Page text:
Responding to remarks made overnight in London by Australia’s Minister for International Development and the Pacific that “it could be politically difficult to increase aid spending” because of a perceived lack of public support, Oxfam Australia Chief Executive Helen Szoke said:
“Oxfam is alarmed by claims made overnight by Minister for International Development and the Pacific Concetta Fierravanti-Wells in London that a majority of Australians don’t support an increase to Australian aid.
“Her comments expose three weaknesses in the Government’s view of our support of the world’s poorest people. Firstly, when Australians are given the facts about the number of people needing assistance in the world and that aid spending is actually very low, the level of public support for aid increases.
“As our peak body ACFID has pointed out, last year, the biggest share of online charity giving in Australia was to aid and humanitarian charities, with over 1.6 million Australians giving $920m from their own pockets.
“Currently, Australian aid accounts for less than 1 per cent of all budget spending and is only 22 cents in every one hundred dollars of gross national income.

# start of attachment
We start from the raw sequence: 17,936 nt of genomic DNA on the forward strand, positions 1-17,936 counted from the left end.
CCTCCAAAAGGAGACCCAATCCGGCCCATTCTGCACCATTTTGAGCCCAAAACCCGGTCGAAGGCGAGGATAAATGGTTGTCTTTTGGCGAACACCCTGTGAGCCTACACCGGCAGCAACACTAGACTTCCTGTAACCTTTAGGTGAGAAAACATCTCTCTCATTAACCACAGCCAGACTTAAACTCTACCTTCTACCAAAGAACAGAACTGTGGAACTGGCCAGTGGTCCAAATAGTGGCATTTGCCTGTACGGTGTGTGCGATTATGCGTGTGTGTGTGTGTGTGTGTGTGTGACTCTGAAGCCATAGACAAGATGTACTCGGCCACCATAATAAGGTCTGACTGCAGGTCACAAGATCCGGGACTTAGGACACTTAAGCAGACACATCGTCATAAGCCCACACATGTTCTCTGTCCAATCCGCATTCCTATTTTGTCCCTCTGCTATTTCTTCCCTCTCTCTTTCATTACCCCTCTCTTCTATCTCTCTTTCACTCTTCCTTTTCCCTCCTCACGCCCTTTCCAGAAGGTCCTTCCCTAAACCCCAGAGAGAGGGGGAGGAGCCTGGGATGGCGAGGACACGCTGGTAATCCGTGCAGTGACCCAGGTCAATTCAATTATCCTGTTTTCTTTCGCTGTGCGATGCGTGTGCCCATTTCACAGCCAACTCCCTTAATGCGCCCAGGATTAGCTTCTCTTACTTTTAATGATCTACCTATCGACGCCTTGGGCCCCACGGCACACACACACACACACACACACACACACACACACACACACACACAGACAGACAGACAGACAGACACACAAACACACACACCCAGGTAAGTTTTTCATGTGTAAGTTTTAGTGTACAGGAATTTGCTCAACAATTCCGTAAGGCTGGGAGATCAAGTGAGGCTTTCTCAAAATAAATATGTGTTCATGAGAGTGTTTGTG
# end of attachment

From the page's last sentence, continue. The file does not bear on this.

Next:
“Australians care about people doing it tough at home and abroad and know that we can support both and help our neighbours, whether they live in the house next door, the country next door, or other poorer parts of the world.
“Secondly, as the world grapples with extreme poverty, rising inequality and multiple humanitarian crises, it is unconscionable that the Government has said our support to the world’s poorest people is ‘politically difficult’ to justify and refused to commit to reversing cuts, even though Australia can afford them.
“People in the Pacific and beyond need our support to tackle poverty, inequality and climate change. Aid should be a priority for any government that is committed to building a safe and secure world free from poverty and inequality.
“As the Minister herself has stated, aid is ‘an investment, not a hand-out’ and we ask her to follow through on her promise to show leadership in her portfolio and defend our work supporting the world’s poorest people and their communities.
“Lastly, we know that aid works. Aid paid for a global vaccination campaign that virtually eradicated polio, and the mass distribution of insecticide-treated mosquito nets in sub-Saharan Africa, which halved the mortality rate from malaria and saved the lives of millions of children.
“Australia needs a generous, time bound and stable aid program, much like the UK has today, that leaves no one behind, bolsters the capacity and responsibility of countries to provide for all their people, and helps to build resilience in an increasingly risky world.”
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